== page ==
Tuesday, December 16, 2008

PA: Early Voting But With Protections?

Will protections be put into place in Pennsylvania should legislators adopt the measure for Early Voting?

those would include enabling Early Voters the same opportunity to cast a paper ballot utilizing a 'precinct' optical scanner to afford every such voter the 'warnings' precinct voters receive. Over-voted ballots are impossible utilizing precinct electronic voting machines (more often chastized for lack of a true 'paper ballot record and trail), or paper ballots with precinct optical scanners.

The optical scanners notify voters of over-votes and an undervoted ballot before the voter casts the ballot. The feature allows the voter to review and alter the ballot if the voter chooses to do so.

Unlike absentee paper ballots, which receive no such review by the voter, the precinct paper ballots (other than Provisional), forestall ballots which are voided or rejected.

One need only look to Minnesota's Senate race which is thrown into a recount situation to understand the reasoning behind enabling the optical scanner review when paper ballots are utilized.

Without them, individuals make not only unintentional mistakes, but intentional marks which under normal circumstances would absolutely disqualify a ballot from being counted. Only in tight races would those even be considered in the overall mix.

Voters in such cases are not given a 'second chance' to replace a faulty ballot, on their own, and it may be left to other than the voter to try to determine the voter's intent.

That isn't the way voting was supposed to be designed.

Another feature paper ballots and machine cast ballots that should be implemented: a box for each race for None of the Above or No Choice. A ballot without this is subject to misinterpretation when voters leave what others view as a key important race, blank. It happens. Detractors of the DRE electronic machines point to hundreds or thousands of unmarked key races as the fault of the machines.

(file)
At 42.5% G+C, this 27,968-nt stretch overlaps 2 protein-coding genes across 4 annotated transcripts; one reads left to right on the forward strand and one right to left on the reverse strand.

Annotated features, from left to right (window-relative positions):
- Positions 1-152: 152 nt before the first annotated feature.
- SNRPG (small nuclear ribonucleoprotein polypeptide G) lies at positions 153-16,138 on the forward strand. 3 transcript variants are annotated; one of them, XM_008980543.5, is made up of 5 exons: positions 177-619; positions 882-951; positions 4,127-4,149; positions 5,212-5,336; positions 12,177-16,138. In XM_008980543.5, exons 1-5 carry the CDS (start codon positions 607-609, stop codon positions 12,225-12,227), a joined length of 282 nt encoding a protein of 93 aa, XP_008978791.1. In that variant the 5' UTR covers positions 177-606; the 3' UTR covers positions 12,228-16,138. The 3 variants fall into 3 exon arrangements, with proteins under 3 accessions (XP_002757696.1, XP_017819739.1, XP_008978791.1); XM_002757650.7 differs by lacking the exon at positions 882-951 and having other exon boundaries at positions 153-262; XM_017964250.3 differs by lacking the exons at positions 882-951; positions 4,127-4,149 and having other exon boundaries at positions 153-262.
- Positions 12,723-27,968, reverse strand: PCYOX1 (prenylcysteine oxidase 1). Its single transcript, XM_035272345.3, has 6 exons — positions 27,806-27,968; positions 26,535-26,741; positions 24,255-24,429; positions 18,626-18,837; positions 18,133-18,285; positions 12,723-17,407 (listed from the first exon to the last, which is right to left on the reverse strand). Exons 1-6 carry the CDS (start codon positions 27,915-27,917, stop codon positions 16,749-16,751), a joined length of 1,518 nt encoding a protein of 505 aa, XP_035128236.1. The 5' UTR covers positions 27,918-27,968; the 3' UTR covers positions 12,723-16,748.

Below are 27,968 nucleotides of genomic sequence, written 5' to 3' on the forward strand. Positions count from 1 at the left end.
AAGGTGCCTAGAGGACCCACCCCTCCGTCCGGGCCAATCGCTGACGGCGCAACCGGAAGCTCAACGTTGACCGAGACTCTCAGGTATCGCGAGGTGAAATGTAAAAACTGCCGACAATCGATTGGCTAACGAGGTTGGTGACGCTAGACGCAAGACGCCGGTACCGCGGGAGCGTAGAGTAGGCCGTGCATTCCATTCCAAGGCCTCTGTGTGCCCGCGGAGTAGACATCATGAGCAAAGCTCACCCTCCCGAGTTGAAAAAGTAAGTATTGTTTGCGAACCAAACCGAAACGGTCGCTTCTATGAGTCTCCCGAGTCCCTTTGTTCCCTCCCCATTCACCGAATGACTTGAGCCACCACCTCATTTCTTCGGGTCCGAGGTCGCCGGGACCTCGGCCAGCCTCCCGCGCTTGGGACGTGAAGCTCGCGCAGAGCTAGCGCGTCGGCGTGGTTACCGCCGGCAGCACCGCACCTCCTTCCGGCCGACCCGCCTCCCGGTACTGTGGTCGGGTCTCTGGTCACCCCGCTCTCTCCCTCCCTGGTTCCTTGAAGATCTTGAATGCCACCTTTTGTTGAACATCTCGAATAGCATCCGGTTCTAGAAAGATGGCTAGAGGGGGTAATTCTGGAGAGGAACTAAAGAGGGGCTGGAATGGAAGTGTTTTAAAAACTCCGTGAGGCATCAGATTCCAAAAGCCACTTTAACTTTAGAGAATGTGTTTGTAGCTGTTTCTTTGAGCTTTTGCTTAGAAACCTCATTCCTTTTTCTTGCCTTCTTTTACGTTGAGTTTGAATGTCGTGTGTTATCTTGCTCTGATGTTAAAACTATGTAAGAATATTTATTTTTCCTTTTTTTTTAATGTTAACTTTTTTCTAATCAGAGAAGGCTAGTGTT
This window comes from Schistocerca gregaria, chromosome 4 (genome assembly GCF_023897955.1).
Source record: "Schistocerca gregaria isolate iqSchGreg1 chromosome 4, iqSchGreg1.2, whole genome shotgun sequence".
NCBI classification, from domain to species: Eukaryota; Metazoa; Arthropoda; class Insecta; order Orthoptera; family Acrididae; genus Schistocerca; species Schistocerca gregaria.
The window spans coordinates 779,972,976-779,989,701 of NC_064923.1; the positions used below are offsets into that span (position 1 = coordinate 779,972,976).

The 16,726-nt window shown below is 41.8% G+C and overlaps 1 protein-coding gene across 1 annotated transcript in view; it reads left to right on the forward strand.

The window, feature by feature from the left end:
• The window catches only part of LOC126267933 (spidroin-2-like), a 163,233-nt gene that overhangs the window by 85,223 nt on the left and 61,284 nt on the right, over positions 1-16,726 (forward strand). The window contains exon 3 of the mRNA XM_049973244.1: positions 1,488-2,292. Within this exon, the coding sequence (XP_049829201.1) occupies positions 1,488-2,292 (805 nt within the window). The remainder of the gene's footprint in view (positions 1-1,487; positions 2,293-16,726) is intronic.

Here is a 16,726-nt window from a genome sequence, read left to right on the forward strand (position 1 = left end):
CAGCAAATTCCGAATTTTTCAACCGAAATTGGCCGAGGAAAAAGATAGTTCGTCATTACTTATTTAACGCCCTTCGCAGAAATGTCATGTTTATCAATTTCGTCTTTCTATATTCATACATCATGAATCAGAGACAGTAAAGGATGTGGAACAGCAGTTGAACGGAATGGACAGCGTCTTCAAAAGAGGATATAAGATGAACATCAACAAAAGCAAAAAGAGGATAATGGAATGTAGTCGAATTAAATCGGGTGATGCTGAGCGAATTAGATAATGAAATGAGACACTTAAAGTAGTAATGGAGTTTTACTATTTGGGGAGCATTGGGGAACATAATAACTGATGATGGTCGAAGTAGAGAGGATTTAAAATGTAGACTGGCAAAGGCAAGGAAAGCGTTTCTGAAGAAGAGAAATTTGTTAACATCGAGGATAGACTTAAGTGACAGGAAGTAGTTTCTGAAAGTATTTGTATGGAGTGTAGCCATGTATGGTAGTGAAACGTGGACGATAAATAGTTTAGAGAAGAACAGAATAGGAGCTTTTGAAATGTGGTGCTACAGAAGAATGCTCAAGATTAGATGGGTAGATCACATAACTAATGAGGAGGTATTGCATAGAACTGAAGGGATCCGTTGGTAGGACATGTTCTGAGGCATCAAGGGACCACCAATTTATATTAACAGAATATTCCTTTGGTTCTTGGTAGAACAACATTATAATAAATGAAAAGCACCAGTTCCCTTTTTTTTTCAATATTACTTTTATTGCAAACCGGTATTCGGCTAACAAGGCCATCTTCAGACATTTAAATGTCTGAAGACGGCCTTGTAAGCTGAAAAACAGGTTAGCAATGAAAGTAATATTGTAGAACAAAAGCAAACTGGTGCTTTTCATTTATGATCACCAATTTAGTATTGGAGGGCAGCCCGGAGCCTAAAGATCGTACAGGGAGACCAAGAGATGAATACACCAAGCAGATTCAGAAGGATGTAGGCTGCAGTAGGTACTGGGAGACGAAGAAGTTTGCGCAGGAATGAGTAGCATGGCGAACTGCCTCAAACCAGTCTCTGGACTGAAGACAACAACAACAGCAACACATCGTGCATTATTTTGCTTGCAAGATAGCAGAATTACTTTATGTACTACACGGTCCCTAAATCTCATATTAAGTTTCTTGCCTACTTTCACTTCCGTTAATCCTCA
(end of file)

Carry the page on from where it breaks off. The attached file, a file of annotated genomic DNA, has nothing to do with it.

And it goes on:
this could easily be addressed with a No Choice selection on all ballots for all races.

The same with the referendum questions. some people just don't care about those, and particularly with paper ballots, the potential exists for tampering later. Such could happen.

The next measure legislators must implement is for mandatory voter registration review and if necessary purges of 'ineligible' voters.

In this day and age with computerized databases it is unconscionable that the names of deceased persons still remain on most county voter registration lists.

Voters who have moved or changed addresses outside the district or county or state must also be reviewed.

A well-known organization stated the potential exists for at least 25 percent of a county's voter registry to consist of such ineligible voters.

In one county of note, Fayette, commissioners admitted to the need for a review as some at least 25,000 to 30,000 listings should be questioned and mailings should occur sometime in 2009 to determine status.

Net the Truth Online

Legislators plan bills to allow early voting
Saturday, December 13, 2008
By Tom Barnes, Post-Gazette Harrisburg Bureau
HARRISBURG -- Many states allow people...

...And 31 states permit early voting, where voters can cast their ballots 10 or 15 days before the first Tuesday in November. Pennsylvania doesn't allow that either, but change could be in the air on that one.

Democratic state Reps. Scott Conklin of Centre and Eugene DePasquale of York plan to introduce legislation next year to allow voting in advance of election day.

Mr. Conklin would permit people to vote in person at their county Board of Elections, or at some other location the board would approve, beginning 10 days before Election Day. Early voting would apply to spring primaries as well as November general elections, and to municipal, county, state and national elections.

Some states, including Florida, currently permit early voting up to 15 days before an election.

Mr. DePasquale, grandson of former Pittsburgh City Councilman Jeep DePasquale, also would like to see early voting approved for all elections.

"We want to make it more flexible for working families, for senior citizens, and for avoiding long lines on Election Day," he said. "We need to make it easier for qualified voters to vote in Pennsylvania."

He said his bill and Mr. Conklin's probably will be combined into one piece of legislation at some point. They are both seeking co-sponsors now. If approved next year, the measure might not take effect until the May 2010 primaries, when Pennsylvania gubernatorial candidates will be chosen.

...Rep. Mike McGeehan, D-Philadelphia, plans to sponsor a related bill aimed at making voting by absentee ballot easier. It's called "no excuse needed." People could vote by absentee ballot for any reason at all -- or for no reason at all, but simply because they wanted to.

Now absentee ballots are available only to voters who will be of town, incapacitated, or hospitalized on Election Day.


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